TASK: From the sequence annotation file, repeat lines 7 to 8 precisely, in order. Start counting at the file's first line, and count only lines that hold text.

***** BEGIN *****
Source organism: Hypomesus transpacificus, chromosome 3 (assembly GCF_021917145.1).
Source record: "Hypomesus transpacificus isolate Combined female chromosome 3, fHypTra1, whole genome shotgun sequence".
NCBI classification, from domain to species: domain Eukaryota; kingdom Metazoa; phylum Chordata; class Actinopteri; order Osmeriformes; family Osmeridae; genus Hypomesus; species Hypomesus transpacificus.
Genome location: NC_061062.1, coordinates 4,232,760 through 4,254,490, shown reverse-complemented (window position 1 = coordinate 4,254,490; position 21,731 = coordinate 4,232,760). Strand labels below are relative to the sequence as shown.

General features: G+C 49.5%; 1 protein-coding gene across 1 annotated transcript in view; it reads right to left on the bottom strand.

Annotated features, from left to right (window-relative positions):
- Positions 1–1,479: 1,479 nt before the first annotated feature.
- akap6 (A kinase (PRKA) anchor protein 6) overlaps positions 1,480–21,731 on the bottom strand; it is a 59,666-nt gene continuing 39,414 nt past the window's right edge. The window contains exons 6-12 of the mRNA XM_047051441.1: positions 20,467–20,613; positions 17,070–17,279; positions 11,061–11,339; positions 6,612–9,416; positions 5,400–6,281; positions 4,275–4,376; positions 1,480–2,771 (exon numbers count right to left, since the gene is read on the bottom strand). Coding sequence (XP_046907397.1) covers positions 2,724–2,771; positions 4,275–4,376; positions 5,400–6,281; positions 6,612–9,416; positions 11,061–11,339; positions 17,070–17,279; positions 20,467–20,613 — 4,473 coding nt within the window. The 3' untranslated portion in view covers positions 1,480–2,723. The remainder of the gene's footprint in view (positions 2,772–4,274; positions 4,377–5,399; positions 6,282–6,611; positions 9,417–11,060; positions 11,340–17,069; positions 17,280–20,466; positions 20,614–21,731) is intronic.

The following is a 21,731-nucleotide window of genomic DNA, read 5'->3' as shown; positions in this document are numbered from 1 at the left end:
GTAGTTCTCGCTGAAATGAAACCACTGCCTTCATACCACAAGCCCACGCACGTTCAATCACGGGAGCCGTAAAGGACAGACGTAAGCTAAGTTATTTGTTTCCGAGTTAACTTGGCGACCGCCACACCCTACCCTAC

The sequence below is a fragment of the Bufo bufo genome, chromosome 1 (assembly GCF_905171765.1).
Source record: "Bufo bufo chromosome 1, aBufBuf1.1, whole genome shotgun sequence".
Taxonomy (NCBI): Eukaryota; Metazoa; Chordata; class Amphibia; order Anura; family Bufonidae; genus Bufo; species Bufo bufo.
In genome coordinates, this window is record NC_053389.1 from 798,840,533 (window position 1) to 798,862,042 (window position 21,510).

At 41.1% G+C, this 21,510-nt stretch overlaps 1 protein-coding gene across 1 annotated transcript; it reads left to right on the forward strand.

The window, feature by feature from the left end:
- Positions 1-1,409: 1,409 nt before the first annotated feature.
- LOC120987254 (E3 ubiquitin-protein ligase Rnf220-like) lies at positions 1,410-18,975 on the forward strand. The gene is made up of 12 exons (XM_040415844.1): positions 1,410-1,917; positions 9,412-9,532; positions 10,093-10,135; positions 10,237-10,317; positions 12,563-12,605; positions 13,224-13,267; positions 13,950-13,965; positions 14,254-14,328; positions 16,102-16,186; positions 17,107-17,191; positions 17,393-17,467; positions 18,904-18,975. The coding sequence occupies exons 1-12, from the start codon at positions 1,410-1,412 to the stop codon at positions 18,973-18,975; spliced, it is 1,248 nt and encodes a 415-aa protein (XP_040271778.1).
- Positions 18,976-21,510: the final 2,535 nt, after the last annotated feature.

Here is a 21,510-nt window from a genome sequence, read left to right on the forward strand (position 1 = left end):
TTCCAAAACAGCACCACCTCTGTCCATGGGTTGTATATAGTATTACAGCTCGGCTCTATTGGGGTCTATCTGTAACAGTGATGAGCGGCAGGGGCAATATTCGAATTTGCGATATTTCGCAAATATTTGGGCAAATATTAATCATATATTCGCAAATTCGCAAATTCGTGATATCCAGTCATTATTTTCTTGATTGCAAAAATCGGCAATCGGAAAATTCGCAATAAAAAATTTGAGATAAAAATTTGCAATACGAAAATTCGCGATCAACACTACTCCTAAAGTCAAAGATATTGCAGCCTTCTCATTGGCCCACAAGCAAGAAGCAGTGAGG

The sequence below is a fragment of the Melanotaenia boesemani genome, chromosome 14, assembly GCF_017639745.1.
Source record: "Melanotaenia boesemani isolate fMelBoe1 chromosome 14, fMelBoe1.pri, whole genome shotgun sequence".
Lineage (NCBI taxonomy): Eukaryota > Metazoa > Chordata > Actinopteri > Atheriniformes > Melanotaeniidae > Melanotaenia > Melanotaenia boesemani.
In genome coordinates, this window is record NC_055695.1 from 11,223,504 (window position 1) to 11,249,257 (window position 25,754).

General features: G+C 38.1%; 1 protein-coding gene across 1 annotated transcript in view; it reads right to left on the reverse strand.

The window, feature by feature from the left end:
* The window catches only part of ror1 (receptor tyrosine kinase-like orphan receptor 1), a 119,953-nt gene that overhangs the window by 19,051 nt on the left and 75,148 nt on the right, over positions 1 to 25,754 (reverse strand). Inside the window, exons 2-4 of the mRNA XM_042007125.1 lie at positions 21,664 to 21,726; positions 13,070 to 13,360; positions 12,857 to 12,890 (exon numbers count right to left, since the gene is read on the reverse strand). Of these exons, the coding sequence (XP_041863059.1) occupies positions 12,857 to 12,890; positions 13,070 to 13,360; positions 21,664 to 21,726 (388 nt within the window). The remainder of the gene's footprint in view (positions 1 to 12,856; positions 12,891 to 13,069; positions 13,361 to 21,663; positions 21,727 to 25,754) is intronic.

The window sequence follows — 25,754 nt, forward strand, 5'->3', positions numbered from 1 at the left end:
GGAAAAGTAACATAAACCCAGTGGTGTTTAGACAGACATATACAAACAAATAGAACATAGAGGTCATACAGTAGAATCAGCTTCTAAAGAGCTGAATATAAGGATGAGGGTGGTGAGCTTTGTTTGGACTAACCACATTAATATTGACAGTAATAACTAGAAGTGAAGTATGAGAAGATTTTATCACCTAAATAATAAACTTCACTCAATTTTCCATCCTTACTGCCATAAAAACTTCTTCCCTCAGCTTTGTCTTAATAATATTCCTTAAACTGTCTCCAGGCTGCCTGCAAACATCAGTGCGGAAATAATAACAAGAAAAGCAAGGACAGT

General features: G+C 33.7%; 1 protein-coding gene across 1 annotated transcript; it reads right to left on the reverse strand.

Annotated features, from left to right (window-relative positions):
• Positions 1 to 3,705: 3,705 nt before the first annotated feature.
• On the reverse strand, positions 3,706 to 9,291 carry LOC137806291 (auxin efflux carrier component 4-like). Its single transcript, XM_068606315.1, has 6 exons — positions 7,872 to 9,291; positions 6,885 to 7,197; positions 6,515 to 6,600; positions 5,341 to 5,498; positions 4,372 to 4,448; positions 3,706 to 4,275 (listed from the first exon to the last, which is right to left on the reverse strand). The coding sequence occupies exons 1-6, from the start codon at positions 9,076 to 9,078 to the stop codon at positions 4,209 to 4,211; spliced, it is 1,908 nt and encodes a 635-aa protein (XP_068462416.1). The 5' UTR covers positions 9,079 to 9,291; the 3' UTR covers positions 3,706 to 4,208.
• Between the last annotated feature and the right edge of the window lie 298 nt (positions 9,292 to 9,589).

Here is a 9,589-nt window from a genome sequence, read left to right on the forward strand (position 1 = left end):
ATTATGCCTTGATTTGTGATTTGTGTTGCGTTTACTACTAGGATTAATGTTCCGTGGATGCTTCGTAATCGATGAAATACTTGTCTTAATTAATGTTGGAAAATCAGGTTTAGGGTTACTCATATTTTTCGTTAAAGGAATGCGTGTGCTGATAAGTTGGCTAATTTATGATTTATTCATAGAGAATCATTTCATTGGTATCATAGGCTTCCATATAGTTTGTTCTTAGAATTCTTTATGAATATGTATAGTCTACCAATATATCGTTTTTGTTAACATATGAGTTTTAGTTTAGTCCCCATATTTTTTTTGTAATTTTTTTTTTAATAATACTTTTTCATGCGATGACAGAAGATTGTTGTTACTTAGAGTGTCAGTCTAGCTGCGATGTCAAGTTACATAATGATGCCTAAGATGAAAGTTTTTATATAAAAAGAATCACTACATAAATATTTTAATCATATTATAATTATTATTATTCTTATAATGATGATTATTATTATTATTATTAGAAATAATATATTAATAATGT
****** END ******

- Positions 1–1,479: 1,479 nt before the first annotated feature.
- akap6 (A kinase (PRKA) anchor protein 6) overlaps positions 1,480–21,731 on the bottom strand; it is a 59,666-nt gene continuing 39,414 nt past the window's right edge. The window contains exons 6-12 of the mRNA XM_047051441.1: positions 20,467–20,613; positions 17,070–17,279; positions 11,061–11,339; positions 6,612–9,416; positions 5,400–6,281; positions 4,275–4,376; positions 1,480–2,771 (exon numbers count right to left, since the gene is read on the bottom strand). Coding sequence (XP_046907397.1) covers positions 2,724–2,771; positions 4,275–4,376; positions 5,400–6,281; positions 6,612–9,416; positions 11,061–11,339; positions 17,070–17,279; positions 20,467–20,613 — 4,473 coding nt within the window. The 3' untranslated portion in view covers positions 1,480–2,723. The remainder of the gene's footprint in view (positions 2,772–4,274; positions 4,377–5,399; positions 6,282–6,611; positions 9,417–11,060; positions 11,340–17,069; positions 17,280–20,466; positions 20,614–21,731) is intronic.